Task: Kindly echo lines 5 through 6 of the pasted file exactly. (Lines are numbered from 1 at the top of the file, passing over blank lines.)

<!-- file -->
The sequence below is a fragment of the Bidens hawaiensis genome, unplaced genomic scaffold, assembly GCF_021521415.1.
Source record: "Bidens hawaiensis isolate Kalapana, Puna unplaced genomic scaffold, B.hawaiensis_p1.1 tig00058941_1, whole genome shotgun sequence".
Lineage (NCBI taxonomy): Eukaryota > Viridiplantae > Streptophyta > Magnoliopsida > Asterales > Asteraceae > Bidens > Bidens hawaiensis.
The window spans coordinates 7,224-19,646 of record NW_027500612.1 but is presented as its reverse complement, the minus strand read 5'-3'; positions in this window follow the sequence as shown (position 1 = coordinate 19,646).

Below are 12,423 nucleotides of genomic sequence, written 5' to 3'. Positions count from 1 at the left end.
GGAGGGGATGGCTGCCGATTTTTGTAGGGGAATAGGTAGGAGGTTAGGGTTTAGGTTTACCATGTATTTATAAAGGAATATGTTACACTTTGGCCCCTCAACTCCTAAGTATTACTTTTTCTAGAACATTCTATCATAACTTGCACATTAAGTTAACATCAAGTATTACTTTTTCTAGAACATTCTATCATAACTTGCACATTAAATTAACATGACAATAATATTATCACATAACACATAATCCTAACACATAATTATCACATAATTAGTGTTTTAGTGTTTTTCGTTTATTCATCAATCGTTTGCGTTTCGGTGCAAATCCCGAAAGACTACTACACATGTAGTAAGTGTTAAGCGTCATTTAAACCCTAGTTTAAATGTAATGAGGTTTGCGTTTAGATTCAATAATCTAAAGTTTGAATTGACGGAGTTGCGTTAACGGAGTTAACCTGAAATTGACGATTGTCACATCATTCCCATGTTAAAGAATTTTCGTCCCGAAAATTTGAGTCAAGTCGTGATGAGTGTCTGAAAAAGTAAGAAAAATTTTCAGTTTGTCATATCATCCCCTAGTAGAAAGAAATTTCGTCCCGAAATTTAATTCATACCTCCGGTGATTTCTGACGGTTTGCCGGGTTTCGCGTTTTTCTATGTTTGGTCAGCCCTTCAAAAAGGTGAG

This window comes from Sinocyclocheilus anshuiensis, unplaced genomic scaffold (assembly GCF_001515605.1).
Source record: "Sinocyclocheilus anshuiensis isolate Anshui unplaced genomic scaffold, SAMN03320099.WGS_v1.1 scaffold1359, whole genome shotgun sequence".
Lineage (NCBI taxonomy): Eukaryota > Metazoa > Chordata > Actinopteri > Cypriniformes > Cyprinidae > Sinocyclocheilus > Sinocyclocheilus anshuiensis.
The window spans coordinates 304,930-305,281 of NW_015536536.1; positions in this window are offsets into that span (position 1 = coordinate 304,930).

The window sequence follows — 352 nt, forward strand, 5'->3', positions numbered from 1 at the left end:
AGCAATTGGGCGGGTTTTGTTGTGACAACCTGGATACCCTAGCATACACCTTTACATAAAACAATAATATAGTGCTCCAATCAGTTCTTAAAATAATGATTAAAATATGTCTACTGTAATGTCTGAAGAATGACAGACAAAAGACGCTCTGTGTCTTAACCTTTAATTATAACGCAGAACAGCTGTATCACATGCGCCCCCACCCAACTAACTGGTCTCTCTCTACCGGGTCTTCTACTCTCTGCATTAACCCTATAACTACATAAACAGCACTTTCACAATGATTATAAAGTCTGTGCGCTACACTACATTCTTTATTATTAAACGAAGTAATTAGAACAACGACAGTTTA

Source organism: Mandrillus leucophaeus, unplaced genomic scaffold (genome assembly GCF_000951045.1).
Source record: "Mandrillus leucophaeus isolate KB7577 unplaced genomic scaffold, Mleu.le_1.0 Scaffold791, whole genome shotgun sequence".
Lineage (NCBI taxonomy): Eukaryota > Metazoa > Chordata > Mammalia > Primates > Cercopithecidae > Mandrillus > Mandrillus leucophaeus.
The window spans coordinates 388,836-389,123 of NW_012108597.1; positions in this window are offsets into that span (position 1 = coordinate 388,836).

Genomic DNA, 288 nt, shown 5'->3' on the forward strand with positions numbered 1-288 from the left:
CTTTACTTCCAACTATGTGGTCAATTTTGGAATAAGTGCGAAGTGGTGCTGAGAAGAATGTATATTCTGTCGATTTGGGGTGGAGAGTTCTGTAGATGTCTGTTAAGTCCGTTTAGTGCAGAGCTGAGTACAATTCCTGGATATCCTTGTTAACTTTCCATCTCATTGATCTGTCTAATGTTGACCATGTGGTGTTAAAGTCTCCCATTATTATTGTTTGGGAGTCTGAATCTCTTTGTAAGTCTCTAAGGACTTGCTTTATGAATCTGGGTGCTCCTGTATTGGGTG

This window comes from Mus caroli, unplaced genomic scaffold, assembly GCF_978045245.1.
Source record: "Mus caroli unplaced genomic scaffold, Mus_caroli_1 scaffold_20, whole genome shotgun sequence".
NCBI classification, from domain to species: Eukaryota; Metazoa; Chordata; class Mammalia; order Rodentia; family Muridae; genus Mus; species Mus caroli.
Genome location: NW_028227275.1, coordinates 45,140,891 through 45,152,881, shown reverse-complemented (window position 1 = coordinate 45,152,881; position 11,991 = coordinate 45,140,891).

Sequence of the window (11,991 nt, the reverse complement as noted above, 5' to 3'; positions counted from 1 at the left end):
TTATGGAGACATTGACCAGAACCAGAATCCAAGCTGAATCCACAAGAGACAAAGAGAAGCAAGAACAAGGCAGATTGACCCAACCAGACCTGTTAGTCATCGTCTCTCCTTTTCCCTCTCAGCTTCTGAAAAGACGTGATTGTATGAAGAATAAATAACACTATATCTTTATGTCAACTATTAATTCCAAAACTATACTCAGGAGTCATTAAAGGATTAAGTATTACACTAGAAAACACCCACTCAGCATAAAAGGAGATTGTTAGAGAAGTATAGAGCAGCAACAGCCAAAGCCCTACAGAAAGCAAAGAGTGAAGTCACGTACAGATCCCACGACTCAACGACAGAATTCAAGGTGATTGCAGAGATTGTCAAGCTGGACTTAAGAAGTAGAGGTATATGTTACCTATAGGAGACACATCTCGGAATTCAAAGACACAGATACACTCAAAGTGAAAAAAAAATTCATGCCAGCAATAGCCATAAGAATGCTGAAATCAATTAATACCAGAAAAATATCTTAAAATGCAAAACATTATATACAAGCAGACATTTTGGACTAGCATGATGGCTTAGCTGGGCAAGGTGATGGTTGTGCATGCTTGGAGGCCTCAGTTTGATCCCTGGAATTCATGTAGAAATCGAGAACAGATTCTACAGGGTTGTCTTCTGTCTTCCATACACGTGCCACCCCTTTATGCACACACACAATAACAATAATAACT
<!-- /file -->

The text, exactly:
Below are 12,423 nucleotides of genomic sequence, written 5' to 3'. Positions count from 1 at the left end.
GGAGGGGATGGCTGCCGATTTTTGTAGGGGAATAGGTAGGAGGTTAGGGTTTAGGTTTACCATGTATTTATAAAGGAATATGTTACACTTTGGCCCCTCAACTCCTAAGTATTACTTTTTCTAGAACATTCTATCATAACTTGCACATTAAGTTAACATCAAGTATTACTTTTTCTAGAACATTCTATCATAACTTGCACATTAAATTAACATGACAATAATATTATCACATAACACATAATCCTAACACATAATTATCACATAATTAGTGTTTTAGTGTTTTTCGTTTATTCATCAATCGTTTGCGTTTCGGTGCAAATCCCGAAAGACTACTACACATGTAGTAAGTGTTAAGCGTCATTTAAACCCTAGTTTAAATGTAATGAGGTTTGCGTTTAGATTCAATAATCTAAAGTTTGAATTGACGGAGTTGCGTTAACGGAGTTAACCTGAAATTGACGATTGTCACATCATTCCCATGTTAAAGAATTTTCGTCCCGAAAATTTGAGTCAAGTCGTGATGAGTGTCTGAAAAAGTAAGAAAAATTTTCAGTTTGTCATATCATCCCCTAGTAGAAAGAAATTTCGTCCCGAAATTTAATTCATACCTCCGGTGATTTCTGACGGTTTGCCGGGTTTCGCGTTTTTCTATGTTTGGTCAGCCCTTCAAAAAGGTGAG